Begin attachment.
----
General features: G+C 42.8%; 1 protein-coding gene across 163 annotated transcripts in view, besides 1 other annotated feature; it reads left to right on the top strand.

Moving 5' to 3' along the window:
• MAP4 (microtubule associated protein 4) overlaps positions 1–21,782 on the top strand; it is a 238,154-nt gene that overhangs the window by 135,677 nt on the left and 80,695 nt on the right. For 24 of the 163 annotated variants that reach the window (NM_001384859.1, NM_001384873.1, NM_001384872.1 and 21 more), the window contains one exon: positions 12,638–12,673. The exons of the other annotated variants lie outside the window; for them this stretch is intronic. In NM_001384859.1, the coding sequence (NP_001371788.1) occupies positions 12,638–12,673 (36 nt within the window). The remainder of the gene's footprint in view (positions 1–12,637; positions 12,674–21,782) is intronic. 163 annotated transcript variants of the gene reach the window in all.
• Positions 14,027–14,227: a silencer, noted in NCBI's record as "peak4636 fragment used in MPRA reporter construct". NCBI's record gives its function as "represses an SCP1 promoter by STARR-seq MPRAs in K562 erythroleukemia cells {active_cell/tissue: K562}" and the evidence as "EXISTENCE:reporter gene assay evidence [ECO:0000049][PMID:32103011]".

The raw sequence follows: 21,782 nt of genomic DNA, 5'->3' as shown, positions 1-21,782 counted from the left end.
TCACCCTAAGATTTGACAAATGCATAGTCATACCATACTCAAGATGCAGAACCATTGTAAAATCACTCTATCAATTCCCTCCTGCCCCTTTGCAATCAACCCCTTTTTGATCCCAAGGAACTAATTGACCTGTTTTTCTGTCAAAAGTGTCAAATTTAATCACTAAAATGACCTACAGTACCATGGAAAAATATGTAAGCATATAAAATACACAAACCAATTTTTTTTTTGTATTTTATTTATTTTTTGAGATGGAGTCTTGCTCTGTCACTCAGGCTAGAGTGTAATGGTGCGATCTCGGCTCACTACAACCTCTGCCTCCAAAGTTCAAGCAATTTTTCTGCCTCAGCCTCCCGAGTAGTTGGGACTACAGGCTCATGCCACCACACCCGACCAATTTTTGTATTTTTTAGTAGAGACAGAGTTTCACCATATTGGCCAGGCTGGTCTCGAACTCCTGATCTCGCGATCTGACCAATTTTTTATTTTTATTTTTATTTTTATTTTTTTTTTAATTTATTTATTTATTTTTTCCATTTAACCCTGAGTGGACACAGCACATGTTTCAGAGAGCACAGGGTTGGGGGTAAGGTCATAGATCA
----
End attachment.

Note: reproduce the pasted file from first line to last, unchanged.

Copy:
General features: G+C 42.8%; 1 protein-coding gene across 163 annotated transcripts in view, besides 1 other annotated feature; it reads left to right on the top strand.

Moving 5' to 3' along the window:
• MAP4 (microtubule associated protein 4) overlaps positions 1–21,782 on the top strand; it is a 238,154-nt gene that overhangs the window by 135,677 nt on the left and 80,695 nt on the right. For 24 of the 163 annotated variants that reach the window (NM_001384859.1, NM_001384873.1, NM_001384872.1 and 21 more), the window contains one exon: positions 12,638–12,673. The exons of the other annotated variants lie outside the window; for them this stretch is intronic. In NM_001384859.1, the coding sequence (NP_001371788.1) occupies positions 12,638–12,673 (36 nt within the window). The remainder of the gene's footprint in view (positions 1–12,637; positions 12,674–21,782) is intronic. 163 annotated transcript variants of the gene reach the window in all.
• Positions 14,027–14,227: a silencer, noted in NCBI's record as "peak4636 fragment used in MPRA reporter construct". NCBI's record gives its function as "represses an SCP1 promoter by STARR-seq MPRAs in K562 erythroleukemia cells {active_cell/tissue: K562}" and the evidence as "EXISTENCE:reporter gene assay evidence [ECO:0000049][PMID:32103011]".

The raw sequence follows: 21,782 nt of genomic DNA, 5'->3' as shown, positions 1-21,782 counted from the left end.
TCACCCTAAGATTTGACAAATGCATAGTCATACCATACTCAAGATGCAGAACCATTGTAAAATCACTCTATCAATTCCCTCCTGCCCCTTTGCAATCAACCCCTTTTTGATCCCAAGGAACTAATTGACCTGTTTTTCTGTCAAAAGTGTCAAATTTAATCACTAAAATGACCTACAGTACCATGGAAAAATATGTAAGCATATAAAATACACAAACCAATTTTTTTTTTGTATTTTATTTATTTTTTGAGATGGAGTCTTGCTCTGTCACTCAGGCTAGAGTGTAATGGTGCGATCTCGGCTCACTACAACCTCTGCCTCCAAAGTTCAAGCAATTTTTCTGCCTCAGCCTCCCGAGTAGTTGGGACTACAGGCTCATGCCACCACACCCGACCAATTTTTGTATTTTTTAGTAGAGACAGAGTTTCACCATATTGGCCAGGCTGGTCTCGAACTCCTGATCTCGCGATCTGACCAATTTTTTATTTTTATTTTTATTTTTATTTTTTTTTTAATTTATTTATTTATTTTTTCCATTTAACCCTGAGTGGACACAGCACATGTTTCAGAGAGCACAGGGTTGGGGGTAAGGTCATAGATCA